The FBI is engaged in a heated battle with Apple, demanding the tech giant unlock the cellphone of one of the San Bernardino shooters. So far, Apple CEO Tim Cook has refused, and he even published an open letter yesterday that called the government's demands to create an OS that circumvents essential security features "chilling."
Cook's letter got the G-Men an unexpected ally in this fight: Donald Trump. "To think that Apple won't allow us to get into her cellphone? Who do they think they are?" he raged during an interview on Fox and Friends. This isn't the first time Trump has attempted to boss around a tech company. In November 2015, he announced that Americans need to "take back the internet" from terrorists. In December 2015, he elaborated on that, calling on Bill Gates to "close up" the internet. Last month, he announced he's "gonna get Apple to start building their darn computers and things in this country."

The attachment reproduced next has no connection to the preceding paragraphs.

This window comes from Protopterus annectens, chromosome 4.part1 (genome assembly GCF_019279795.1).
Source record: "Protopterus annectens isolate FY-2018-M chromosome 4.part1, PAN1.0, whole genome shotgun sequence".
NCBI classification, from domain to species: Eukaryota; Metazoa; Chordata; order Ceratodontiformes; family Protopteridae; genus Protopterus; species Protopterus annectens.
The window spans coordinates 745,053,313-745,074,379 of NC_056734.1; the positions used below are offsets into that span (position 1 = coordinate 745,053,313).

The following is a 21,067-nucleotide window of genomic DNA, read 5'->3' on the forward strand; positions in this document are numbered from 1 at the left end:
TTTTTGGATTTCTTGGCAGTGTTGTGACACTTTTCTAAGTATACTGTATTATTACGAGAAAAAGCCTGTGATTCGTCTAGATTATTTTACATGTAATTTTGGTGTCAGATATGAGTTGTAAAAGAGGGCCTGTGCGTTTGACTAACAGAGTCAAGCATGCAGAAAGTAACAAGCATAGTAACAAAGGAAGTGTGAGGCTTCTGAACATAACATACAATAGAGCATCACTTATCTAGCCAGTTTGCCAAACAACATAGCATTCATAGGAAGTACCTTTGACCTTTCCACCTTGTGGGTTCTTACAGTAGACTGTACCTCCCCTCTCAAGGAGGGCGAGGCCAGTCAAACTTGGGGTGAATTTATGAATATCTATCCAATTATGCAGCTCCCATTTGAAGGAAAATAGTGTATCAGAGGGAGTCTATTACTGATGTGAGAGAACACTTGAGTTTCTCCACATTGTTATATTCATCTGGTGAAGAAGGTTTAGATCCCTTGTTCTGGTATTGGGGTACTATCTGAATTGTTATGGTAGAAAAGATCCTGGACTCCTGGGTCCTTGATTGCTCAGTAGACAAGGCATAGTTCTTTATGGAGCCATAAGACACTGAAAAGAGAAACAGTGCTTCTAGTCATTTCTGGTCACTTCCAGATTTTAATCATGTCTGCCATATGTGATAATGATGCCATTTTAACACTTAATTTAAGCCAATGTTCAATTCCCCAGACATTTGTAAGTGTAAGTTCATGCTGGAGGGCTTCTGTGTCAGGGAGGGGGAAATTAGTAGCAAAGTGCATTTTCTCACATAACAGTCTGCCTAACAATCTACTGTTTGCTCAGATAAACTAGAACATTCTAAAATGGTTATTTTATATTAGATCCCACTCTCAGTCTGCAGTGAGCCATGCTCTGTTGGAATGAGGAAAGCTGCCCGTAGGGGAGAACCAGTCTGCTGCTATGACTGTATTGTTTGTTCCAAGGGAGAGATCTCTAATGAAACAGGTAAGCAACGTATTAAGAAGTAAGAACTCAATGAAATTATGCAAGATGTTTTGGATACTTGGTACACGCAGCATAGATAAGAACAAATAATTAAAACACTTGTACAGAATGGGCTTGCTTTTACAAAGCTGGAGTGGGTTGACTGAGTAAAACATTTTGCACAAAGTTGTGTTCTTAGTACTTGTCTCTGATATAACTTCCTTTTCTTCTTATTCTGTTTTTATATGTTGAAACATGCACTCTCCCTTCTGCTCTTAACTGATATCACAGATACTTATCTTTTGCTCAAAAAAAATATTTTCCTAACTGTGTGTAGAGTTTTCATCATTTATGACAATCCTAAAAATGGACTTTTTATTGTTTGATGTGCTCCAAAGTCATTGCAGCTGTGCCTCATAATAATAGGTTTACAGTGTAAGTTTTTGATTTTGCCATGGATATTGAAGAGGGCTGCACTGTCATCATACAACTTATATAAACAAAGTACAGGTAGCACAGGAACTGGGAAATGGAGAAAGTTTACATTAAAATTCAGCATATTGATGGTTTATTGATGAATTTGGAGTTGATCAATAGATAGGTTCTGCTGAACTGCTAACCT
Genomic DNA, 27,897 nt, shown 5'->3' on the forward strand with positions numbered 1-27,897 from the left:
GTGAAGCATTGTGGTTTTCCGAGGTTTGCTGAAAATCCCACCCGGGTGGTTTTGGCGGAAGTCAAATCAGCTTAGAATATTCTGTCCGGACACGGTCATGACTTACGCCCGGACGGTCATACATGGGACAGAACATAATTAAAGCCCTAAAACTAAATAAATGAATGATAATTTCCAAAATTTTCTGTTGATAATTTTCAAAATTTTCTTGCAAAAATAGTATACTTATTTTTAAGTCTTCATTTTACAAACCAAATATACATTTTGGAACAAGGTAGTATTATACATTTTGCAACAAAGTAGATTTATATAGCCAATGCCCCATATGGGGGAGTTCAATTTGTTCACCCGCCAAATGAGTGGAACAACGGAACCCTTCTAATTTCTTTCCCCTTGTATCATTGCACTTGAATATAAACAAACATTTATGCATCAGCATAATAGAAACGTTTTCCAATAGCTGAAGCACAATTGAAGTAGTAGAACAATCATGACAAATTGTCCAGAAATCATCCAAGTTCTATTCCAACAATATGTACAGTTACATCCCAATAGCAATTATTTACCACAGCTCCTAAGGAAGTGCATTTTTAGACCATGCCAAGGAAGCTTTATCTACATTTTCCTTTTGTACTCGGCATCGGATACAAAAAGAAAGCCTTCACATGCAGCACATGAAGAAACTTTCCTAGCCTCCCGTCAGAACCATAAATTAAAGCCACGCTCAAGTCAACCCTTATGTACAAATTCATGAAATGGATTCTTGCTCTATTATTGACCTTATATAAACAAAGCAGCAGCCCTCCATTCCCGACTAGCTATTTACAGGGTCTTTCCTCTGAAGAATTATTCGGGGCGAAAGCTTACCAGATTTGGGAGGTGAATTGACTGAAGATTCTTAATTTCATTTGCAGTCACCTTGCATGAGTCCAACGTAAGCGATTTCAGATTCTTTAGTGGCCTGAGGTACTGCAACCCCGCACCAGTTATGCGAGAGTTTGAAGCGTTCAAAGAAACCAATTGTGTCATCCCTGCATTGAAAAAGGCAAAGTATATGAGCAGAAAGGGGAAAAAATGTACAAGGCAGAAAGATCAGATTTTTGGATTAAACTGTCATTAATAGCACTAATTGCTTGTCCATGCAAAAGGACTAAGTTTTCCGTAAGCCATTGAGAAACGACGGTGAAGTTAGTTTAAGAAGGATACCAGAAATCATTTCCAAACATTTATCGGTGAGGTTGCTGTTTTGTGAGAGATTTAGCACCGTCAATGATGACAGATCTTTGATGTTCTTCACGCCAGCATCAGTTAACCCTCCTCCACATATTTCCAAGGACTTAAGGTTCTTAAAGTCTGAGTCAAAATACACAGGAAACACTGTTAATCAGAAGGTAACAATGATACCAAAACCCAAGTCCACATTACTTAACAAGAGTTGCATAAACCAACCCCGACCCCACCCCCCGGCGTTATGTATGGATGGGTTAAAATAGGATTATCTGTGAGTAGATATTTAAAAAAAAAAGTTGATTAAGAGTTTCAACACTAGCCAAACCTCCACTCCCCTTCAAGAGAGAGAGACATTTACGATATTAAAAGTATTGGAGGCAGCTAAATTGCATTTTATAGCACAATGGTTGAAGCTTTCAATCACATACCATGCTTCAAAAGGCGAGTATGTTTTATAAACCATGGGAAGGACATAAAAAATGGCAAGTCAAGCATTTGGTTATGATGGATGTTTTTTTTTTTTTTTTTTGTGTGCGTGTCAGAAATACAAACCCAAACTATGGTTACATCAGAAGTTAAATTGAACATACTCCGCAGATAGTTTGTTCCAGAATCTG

In his letter, Cook wrote that "the FBI asked us for help in the days following the attack, and we have worked hard to support the government's efforts to solve this horrible crime. We have no sympathy for terrorists." He also insisted that "opposing this order is not something we take lightly." He justified Apple's opposition by saying that they "fear that this demand would undermine the very freedoms and liberty our government is meant to protect."
This defense of freedom and liberty apparently doesn't fly with Trump. In his interview, he made it clear that he sides with the government's justification that building technology to defeat encryption — tech which does not currently exist — would be used only once to "find out what happened [and] why it happened" and if there are "other people involved." Given Trump's ability to shape the conversation during this election, expect other candidates to start weighing in shortly.